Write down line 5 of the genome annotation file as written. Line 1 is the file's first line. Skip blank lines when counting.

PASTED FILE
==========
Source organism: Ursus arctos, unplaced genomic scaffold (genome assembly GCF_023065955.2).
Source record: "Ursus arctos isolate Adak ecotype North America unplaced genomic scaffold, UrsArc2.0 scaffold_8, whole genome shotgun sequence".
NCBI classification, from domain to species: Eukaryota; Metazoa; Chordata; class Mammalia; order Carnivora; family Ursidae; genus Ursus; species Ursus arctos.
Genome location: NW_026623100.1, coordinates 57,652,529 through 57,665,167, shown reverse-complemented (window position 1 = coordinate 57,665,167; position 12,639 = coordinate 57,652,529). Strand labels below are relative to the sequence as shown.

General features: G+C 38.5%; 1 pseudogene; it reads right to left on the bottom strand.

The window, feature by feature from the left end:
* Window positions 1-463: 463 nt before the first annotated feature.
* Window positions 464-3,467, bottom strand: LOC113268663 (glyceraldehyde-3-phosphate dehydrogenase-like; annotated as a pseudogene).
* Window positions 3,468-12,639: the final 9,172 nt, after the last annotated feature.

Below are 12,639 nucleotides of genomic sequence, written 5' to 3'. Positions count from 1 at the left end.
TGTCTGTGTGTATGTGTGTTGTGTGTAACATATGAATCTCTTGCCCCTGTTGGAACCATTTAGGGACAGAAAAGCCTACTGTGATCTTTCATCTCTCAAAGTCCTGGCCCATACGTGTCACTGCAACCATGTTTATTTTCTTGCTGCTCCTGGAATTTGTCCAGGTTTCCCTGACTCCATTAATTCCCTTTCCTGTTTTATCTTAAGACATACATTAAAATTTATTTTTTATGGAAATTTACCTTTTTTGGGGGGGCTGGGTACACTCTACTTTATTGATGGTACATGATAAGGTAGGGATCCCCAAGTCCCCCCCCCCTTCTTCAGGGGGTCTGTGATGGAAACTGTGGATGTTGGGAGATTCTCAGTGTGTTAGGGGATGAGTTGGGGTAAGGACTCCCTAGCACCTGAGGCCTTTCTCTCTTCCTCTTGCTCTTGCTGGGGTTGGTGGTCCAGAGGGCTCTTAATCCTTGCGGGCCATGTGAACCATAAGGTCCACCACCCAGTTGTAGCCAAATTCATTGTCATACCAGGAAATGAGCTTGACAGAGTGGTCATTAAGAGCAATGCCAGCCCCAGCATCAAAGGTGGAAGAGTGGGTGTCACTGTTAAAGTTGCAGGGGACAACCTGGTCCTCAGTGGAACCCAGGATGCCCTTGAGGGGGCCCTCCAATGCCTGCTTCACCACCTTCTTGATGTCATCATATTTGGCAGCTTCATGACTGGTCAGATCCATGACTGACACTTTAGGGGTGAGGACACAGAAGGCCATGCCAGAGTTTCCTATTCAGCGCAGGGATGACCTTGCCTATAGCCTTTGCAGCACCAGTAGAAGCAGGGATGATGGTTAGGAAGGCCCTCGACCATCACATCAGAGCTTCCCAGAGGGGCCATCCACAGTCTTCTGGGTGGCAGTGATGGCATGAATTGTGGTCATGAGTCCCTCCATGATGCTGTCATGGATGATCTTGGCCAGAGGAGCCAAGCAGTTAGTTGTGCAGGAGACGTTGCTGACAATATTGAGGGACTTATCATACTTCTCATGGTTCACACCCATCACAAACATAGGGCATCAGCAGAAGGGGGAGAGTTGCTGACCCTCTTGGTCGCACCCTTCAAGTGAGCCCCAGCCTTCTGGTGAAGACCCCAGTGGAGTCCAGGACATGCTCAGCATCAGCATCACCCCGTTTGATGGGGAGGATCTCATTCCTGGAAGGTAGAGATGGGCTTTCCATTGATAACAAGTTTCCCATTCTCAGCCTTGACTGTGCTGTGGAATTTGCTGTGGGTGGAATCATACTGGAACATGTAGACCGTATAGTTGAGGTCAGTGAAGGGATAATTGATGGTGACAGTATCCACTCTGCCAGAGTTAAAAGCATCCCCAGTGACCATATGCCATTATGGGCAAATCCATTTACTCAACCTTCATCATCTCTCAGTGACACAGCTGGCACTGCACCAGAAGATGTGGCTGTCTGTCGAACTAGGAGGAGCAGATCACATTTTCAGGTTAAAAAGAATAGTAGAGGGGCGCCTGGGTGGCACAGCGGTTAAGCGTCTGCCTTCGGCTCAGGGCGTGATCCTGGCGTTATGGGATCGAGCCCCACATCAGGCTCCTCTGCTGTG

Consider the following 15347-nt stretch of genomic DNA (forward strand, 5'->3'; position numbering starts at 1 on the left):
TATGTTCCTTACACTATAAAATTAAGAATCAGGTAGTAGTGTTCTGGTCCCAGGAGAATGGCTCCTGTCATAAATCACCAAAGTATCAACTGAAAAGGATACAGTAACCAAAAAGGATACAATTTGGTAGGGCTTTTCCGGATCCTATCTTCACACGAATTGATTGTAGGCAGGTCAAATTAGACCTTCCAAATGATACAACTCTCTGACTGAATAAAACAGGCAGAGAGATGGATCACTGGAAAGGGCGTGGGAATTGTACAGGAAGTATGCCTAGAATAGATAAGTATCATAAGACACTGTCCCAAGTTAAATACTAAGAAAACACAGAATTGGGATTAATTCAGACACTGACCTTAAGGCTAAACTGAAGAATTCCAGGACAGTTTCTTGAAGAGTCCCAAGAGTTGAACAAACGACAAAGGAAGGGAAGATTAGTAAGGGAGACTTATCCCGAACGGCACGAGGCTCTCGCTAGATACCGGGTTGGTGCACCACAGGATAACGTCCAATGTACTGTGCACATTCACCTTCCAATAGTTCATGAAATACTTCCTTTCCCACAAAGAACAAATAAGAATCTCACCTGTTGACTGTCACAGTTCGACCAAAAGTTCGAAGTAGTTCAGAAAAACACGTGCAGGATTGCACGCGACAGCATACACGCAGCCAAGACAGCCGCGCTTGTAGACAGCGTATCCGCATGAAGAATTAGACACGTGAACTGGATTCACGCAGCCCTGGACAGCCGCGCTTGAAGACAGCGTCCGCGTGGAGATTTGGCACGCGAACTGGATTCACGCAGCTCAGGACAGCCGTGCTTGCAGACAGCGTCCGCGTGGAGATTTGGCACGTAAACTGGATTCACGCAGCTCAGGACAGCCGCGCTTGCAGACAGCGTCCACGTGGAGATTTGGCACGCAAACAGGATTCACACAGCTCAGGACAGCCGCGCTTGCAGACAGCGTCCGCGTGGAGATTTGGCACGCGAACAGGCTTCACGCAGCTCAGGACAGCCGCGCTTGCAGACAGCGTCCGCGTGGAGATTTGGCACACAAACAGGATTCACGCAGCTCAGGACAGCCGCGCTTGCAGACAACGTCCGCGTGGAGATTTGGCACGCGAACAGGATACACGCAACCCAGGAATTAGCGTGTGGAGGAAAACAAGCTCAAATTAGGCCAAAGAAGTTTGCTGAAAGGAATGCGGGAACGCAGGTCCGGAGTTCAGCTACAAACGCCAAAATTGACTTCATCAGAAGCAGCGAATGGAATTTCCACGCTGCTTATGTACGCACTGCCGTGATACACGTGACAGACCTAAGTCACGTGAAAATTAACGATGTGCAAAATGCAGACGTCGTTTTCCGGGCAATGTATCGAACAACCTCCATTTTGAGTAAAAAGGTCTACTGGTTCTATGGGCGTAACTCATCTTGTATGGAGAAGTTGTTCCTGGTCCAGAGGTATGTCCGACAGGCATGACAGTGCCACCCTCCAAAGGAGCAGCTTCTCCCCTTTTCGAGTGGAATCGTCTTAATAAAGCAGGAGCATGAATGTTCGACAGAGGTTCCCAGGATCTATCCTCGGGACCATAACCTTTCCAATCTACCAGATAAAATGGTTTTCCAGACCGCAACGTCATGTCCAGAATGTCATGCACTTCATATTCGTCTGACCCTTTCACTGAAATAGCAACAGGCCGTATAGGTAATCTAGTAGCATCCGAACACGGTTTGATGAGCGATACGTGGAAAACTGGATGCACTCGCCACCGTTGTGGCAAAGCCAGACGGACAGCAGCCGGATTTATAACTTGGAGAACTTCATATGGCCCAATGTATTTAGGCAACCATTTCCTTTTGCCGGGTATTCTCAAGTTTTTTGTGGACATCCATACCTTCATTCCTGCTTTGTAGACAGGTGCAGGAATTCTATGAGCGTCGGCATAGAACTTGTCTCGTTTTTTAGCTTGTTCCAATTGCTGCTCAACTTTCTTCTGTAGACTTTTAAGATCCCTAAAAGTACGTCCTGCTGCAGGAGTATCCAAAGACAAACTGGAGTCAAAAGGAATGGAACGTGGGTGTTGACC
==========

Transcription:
General features: G+C 38.5%; 1 pseudogene; it reads right to left on the bottom strand.